Leaf Blower : Pull-Start Cord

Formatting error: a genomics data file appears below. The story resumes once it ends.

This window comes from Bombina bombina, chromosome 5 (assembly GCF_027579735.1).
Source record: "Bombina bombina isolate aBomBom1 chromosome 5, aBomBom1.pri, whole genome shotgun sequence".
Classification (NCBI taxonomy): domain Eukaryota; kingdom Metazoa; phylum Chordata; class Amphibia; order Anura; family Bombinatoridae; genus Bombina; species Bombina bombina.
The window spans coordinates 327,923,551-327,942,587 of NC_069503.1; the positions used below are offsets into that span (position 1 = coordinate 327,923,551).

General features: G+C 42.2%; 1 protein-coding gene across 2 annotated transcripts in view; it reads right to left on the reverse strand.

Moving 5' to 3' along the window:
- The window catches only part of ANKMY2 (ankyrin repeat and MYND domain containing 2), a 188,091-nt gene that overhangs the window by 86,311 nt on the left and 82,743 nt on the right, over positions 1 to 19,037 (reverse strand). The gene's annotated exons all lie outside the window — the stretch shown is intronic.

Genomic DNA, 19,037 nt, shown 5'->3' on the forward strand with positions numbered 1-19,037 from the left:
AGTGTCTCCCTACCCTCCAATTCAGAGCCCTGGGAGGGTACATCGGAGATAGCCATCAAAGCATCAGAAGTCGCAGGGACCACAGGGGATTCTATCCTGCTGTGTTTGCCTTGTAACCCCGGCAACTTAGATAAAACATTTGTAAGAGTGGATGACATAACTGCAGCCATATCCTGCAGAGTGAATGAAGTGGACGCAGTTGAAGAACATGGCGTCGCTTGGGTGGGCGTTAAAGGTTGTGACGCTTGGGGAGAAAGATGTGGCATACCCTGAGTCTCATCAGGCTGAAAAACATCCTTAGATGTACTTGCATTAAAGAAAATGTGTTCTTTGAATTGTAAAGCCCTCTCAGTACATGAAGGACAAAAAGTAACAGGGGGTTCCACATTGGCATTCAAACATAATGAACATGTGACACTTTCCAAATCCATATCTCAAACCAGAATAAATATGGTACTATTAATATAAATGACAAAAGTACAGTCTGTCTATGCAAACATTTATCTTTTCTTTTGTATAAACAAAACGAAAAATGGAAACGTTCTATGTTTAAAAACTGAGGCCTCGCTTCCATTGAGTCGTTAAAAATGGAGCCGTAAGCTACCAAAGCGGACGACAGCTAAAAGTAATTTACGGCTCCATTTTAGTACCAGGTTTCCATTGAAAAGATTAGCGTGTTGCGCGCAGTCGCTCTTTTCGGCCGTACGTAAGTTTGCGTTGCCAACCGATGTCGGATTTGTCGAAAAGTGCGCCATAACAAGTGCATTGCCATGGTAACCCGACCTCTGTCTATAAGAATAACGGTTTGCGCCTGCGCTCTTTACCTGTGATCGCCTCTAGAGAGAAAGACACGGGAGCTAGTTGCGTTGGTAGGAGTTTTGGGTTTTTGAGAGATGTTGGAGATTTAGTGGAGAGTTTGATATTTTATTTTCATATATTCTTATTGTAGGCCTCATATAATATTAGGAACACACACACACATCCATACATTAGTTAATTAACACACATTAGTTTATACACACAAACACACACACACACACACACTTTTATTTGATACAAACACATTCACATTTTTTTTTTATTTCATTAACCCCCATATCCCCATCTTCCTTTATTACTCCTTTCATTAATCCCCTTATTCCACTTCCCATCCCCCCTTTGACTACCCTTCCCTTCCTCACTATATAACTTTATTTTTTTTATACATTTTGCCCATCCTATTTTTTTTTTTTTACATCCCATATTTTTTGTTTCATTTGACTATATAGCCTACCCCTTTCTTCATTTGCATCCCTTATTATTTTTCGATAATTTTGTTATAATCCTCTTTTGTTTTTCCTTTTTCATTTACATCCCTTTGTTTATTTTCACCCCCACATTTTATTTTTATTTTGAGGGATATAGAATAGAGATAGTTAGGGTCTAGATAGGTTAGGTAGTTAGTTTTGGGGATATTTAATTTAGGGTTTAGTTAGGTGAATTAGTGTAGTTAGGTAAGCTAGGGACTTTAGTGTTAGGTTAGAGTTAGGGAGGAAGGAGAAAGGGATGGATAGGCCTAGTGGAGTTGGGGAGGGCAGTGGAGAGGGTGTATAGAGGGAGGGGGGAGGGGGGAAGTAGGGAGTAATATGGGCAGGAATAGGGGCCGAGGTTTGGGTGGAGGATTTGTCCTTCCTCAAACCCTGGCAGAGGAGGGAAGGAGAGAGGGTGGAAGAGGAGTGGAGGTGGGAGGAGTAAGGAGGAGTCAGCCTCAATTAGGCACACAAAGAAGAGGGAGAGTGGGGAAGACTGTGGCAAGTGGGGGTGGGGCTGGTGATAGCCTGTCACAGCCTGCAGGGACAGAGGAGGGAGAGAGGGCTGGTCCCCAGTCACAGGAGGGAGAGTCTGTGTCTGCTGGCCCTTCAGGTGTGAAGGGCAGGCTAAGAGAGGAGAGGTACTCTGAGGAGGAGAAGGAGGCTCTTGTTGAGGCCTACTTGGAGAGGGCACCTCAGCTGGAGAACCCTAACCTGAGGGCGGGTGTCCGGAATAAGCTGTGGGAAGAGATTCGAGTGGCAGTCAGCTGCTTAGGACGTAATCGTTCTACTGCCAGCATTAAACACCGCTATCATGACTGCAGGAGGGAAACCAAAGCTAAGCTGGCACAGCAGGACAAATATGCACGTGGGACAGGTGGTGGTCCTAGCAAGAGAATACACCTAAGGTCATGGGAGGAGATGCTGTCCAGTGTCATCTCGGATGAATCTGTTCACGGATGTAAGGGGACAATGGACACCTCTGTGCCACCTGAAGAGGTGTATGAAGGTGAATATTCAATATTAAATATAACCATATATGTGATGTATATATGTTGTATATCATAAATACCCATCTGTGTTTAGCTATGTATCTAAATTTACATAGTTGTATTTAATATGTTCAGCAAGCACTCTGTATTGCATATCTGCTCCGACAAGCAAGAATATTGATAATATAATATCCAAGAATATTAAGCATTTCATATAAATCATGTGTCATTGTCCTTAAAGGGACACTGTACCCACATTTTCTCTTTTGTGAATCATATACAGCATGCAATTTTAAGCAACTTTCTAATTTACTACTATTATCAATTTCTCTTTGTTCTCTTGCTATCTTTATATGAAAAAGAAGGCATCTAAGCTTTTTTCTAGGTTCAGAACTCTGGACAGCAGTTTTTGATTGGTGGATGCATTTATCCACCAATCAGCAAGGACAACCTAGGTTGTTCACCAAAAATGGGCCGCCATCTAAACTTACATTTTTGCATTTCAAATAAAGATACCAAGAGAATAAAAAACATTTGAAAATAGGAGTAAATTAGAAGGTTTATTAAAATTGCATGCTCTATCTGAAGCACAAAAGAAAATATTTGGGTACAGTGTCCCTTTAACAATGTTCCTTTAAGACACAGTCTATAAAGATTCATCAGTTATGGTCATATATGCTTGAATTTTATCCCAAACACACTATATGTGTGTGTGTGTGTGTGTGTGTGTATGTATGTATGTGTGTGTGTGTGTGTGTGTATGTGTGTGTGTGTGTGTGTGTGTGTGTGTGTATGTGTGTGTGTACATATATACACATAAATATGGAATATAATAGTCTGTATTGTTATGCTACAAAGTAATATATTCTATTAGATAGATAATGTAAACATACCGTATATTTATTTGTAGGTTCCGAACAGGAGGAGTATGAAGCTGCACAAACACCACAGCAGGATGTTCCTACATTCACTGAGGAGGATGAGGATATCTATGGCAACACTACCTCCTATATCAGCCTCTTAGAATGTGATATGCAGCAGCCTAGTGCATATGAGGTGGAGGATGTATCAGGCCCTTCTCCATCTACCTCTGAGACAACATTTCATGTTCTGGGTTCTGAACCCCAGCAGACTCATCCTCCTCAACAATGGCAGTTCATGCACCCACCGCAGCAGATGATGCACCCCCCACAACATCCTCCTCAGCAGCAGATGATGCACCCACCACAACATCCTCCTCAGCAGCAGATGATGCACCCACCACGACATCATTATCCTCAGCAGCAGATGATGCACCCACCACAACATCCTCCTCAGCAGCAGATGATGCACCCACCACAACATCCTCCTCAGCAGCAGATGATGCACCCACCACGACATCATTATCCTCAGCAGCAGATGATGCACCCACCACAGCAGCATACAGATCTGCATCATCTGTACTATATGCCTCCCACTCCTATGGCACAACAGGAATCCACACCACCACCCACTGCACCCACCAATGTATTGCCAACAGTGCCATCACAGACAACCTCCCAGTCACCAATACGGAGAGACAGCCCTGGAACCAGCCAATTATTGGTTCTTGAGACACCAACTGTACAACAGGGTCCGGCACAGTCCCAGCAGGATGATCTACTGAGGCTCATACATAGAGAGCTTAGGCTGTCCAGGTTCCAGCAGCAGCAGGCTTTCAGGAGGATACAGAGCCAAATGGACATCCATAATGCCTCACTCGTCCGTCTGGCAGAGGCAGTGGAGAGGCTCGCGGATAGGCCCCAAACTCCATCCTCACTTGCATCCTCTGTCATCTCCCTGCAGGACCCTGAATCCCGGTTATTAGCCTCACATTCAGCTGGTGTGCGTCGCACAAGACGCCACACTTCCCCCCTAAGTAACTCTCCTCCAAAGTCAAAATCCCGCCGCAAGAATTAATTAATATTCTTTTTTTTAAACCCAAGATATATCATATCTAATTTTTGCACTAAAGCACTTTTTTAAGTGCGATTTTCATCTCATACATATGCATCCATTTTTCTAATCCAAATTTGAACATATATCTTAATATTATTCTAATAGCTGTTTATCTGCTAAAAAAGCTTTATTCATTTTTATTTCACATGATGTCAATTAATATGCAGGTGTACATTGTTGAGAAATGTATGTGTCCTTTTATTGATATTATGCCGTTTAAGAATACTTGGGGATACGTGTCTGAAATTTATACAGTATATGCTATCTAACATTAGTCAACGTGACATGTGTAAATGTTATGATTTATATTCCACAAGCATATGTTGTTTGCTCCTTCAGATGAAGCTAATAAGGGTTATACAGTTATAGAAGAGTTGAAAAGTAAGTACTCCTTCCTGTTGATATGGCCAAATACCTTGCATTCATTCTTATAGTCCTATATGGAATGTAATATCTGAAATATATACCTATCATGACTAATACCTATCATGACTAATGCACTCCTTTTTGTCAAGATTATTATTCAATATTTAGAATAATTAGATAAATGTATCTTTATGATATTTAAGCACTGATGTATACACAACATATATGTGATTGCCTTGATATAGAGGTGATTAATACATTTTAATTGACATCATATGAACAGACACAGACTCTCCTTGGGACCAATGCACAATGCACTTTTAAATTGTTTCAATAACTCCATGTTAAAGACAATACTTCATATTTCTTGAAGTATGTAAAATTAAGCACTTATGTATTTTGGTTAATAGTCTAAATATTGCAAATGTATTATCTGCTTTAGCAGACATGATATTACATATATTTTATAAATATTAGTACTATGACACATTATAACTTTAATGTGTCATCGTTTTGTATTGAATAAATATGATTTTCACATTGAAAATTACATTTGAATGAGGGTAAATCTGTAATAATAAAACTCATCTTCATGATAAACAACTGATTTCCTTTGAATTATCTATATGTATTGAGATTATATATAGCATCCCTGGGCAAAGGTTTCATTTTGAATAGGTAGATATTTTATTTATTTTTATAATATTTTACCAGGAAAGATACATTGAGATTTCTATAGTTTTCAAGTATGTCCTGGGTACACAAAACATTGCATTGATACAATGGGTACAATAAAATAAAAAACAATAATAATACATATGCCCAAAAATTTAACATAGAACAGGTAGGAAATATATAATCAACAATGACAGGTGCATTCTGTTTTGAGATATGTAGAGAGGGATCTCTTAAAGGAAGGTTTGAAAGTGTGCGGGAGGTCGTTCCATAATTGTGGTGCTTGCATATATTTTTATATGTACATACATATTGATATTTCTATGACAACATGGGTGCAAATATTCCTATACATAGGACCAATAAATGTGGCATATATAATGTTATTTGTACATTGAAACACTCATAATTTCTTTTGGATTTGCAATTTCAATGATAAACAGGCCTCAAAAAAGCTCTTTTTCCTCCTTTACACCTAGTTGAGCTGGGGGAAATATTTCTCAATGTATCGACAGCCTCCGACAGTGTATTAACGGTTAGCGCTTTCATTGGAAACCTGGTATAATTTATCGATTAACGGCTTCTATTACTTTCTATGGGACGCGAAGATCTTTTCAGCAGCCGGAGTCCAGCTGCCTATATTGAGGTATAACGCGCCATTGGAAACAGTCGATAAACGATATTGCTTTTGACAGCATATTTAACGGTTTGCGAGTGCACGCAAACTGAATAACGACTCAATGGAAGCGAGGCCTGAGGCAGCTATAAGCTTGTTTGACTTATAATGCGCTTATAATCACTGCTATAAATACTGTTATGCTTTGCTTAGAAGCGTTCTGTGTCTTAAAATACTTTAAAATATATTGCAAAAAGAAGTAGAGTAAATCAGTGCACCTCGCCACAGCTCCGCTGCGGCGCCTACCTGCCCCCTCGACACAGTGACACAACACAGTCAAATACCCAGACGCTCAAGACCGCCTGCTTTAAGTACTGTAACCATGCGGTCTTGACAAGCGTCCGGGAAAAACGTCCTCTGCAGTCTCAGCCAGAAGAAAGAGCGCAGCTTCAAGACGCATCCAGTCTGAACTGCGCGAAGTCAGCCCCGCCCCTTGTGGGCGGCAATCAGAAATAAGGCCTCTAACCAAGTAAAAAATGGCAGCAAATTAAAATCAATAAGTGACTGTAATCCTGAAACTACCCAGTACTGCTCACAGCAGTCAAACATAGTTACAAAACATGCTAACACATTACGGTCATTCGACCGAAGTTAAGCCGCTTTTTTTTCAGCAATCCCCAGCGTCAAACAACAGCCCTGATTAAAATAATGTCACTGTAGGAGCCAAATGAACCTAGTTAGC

How to do-it-yourself instructional on the repair and modification of a hand-held leaf blower's pull start cord mechanism. Today on Repairs101, or is it yesterday on Repairs101? Yesterday I took this leaf blower outside to clear my yard... I live in Canada. Sometimes the weather's nice. I realize there's a bit of a contradiction here with my claiming to be an environmentalist and using a machine like a 2 stroke leaf blower. The by-laws in my neighbourhood insist that properties be kept in character with one another and everybody in my neighbourhood has manicured lawns. If it was up to me I'd let it all grow over wild and return to state of nature. And much as I want to make the environmentally conscious choice every time, sometimes you have to make some compromises. I also drive this 4x4 when I go off-road, instead of a horse - as much as I love horses. I'll take this nozzle off so it's not such a big ordeal to work with. to drain the fuel out of this for obvious safety reasons. need some Allen Keys to do this job. Generally I'll reach for 1 of these 2 kits -- BONDHUS Gorilla-Proof tools made in the U.S.A., to me that still means made with pride and quality merchandise. Here's another BONDHUS tool that I would strongly recommend just needs something with a good selection. If you're not a serious tool collector -- this is a great place to start. Just take this last screw out of the bottom here. fan housing comes right off just like that. cover here I'm going to take off -- 3 screws 1, 2 and a 3rd one hiding under here. Looks like I've got to remove the impeller in order to service the pull-cord - which is just terrible. there's also a backing ring here to cover this bearing. There you can see they're Torx. They've switched from "Allen" to "Torx". I'm using a tamperproof Torx -- tamperproof has a hole in the centre. entire motor and fuel can and this is the inside of the impeller housing built the pull-start mechanism inside. herein lies the recoil mechanism. I've had trouble with this since day one -- it doesn't recoil properly.there goes the spring out the back. That is unfortunate. This is bad design. This is just terrible. Well, if you can't beat 'em, join 'em, right? I'm loading the spring into the housing just by winding it in. I am not impressed with the way this machine was designed. Now be very careful, you don't want that to jump on you. the tang on this needs to go in that tang slot right there. I'm just going to drop that in there. line that tang up -- on the back of this reel here there's another slot that the other tang that the tang on the other end lines up to. got the cord as short as possible wrapped around the reel. To pre-load it: turn opposite from which it recoils in other words: in the direction that it pulls out. I'm desperately trying to hold that spring in place with the butt of my hand. so that's through, this pipe passes through here. Push the pull cord out first and then the pipe and then we'll seat this end so I'm just going to shove that through the handle and pull it out a little bit. they had a regular stopper knot -- I like to use a figure 8 knot here. cover on -- that just drops in here that's what's going to keep the spring. This is most uncivilized. Look at that it still doesn't work. Checking that I had the right tension on the spring every time I redid it and I redid it and I redid it again to make sure that I was doing it correctly. in the end it operates exactly the same as it did before. This seems to have been designed to make it as difficult as possible to make a repair. For instance this chainsaw -- 3 screws and you've got the start mechanism in your hand. OK so look at that now: that's a civilized start- cord mechanism. I'm going to put this back together again nice and easy -- I wish it was nice and easy. 21 fasteners: 20 screws and a big fat bolt. And you've got to take the fan off too so that makes 22 when you count the nut on the end of the drive shaft that holds the fan in place. I'm going to make 2 modifications here I'm going to add a little dry lubricant -- just a little bit of dry graphite dust powder on the outside edge here. Besides a whisper of dry lubricant I want to add spacers here and here to push back the cover just a tiny bit. Unfortunately I don't have any washers that are the right size so what I'll do is just take these electrical connections and nip the end of it off with my side-cutters. put that in there like that and then hold onto this end and let that end fly. I'm threading the washer onto the bolt -- this should take care of my spacing problem back this off just enough so that it'll rotate freely. And these home-made washers here they're a nice soft metal that will crush down and conform. Well that's the smoothest it's been yet, it recoils properly. I mean honestly is it reasonable to ask me to take the entire motor and fuel tank off in order to change the pull cord? I'm going to suggest that it's not reasonable.